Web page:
Stack Overflow is a community of 4.7 million programmers, just like you, helping each other.

Join them; it only takes a minute:

Sign up
Join the Stack Overflow community to:
  1. Ask programming questions
  2. Answer and help your peers
  3. Get recognized for your expertise

I'm working on a template Class in C++ similar to the ArrayList in java (yes I know vector does the same thing, this is not a utilitarian coding project).

I figured it would be useful to have a Constructor for my ArrayList class that takes another ArrayList as an argument to seed the ArrayList. But when I try and write the constructor I get this error

invalid constructor; you probably meant 'ArrayList<T> (const ArrayList<T>&)'

Does this mean that the ArrayList has to be a constant? And why do I need the addressof operator?

I'm still learning the ropes of C++ so I'm a bit confused.

The prototypes are here:

    ArrayList(ArrayList<T> list);
    ArrayList(ArrayList<T> list, int size);

The code is here:

 * Creates an ArrayList of type T that is twice the
 * size of the passed in ArrayList, and adds all elements
 * from the passed ArrayList<T> list, to this ArrayList.
 * Runs in O(n) time, where n = the size of list.
 * @param list the ArrayList to use as a seed for this ArrayList.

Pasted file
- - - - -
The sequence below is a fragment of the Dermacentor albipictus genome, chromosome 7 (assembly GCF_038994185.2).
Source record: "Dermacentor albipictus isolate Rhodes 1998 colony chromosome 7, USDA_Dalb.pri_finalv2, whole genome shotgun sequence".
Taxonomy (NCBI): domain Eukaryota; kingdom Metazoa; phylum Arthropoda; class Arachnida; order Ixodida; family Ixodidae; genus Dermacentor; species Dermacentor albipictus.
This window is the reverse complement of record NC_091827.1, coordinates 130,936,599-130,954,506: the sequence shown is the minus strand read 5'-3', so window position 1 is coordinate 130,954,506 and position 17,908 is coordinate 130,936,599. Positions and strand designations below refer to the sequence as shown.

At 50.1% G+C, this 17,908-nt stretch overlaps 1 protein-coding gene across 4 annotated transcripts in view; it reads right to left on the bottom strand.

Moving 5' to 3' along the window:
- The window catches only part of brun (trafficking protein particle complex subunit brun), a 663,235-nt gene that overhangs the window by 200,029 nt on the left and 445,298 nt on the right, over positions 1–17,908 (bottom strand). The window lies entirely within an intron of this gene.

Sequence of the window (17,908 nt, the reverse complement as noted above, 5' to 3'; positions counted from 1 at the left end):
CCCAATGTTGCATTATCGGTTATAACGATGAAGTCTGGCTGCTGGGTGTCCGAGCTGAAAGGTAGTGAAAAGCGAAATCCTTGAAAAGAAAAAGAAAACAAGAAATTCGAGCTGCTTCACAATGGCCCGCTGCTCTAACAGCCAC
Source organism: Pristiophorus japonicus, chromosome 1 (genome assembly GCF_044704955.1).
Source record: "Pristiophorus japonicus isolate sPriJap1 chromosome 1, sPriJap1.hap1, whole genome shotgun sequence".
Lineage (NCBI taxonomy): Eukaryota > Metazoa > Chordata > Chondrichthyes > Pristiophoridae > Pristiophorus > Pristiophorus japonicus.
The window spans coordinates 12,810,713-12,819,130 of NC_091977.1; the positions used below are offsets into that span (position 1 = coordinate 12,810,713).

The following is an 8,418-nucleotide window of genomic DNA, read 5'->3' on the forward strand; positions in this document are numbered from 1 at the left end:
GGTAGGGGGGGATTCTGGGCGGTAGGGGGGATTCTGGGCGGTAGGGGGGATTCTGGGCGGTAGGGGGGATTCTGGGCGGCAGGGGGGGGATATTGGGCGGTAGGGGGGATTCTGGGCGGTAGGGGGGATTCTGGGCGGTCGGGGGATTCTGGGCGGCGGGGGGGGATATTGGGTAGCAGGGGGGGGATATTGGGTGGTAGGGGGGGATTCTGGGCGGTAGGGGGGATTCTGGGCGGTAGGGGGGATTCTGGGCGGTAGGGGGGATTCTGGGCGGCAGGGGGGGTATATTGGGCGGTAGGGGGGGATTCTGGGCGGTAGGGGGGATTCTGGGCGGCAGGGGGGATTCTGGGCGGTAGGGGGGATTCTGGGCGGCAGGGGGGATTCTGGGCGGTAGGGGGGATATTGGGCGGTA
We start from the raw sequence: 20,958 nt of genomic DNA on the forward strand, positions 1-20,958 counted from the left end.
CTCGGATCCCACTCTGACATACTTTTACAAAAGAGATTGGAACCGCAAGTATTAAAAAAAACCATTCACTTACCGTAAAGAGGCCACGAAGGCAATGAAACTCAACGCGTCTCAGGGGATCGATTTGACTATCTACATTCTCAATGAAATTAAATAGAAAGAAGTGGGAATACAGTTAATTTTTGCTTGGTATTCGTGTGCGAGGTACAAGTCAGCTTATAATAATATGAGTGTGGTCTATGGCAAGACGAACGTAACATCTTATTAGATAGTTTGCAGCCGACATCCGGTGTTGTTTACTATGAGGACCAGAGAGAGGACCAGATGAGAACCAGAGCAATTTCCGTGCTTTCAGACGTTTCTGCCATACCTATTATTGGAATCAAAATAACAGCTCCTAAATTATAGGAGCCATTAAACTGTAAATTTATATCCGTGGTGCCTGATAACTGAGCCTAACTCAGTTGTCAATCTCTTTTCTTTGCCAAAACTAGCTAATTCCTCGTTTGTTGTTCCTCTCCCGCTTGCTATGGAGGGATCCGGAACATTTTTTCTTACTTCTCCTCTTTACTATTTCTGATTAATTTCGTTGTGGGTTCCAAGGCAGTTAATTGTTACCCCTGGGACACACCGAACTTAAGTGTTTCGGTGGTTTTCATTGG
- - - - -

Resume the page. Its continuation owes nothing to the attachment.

template<class T>
ArrayList<T>::ArrayList(ArrayList<T> list) {

    array = new T[list.getSize() * 2];
    capacity = list->getSize() * 2;
    size = list->getSize();

    for (int i = 0; i < list->getSize(); i++) {

        array[i] = list->get(i);

Edit The below code gets no errors, while the above does.....

 * Creates an ArrayList of type T that has a capacity equal to the passed
 * in theCapacity parameter. This ArrayList starts with the passed ArrayList.
 * Note: If the passed in capacity is smaller than the size of the passed in
 *          ArrayList, then the capacity is set to twice the size of the
 *          passed ArrayList.
 * @param list the ArrayList to use as a seed for this ArrayList.
 * @param theCapacity the capacity for this ArrayList.
template<class T>
ArrayList<T>::ArrayList(ArrayList<T> list, int theCapacity) {

    if (theCapacity >= list->getSize()) {

        array = new T[theCapacity];
        capacity = theCapacity;
    else {

        array = new T[list->getSize() * 2];
        capacity = list->getSize() * 2;

    size = list->size;

    for (int i = 0; i < size; i++) {

        array[i] = list->get(i);
share|improve this question
please post a complete, minimal example – Cheers and hth. - Alf Aug 10 '12 at 2:30
oh shit I forgot to hit ctrl + C – Ethan Aug 10 '12 at 2:31
You are trying to write a copy constructor, which must have a reference argument.… – aschepler Aug 10 '12 at 2:35
up vote 3 down vote accepted


 ArrayList<T>::ArrayList(const ArrayList<T>& list)

as your constructor signature to pass the arraylist as a const reference. This is the proper signature for a copy constructor. Both the implementation and calling code needn't change, unless you are modifying list within your ctor.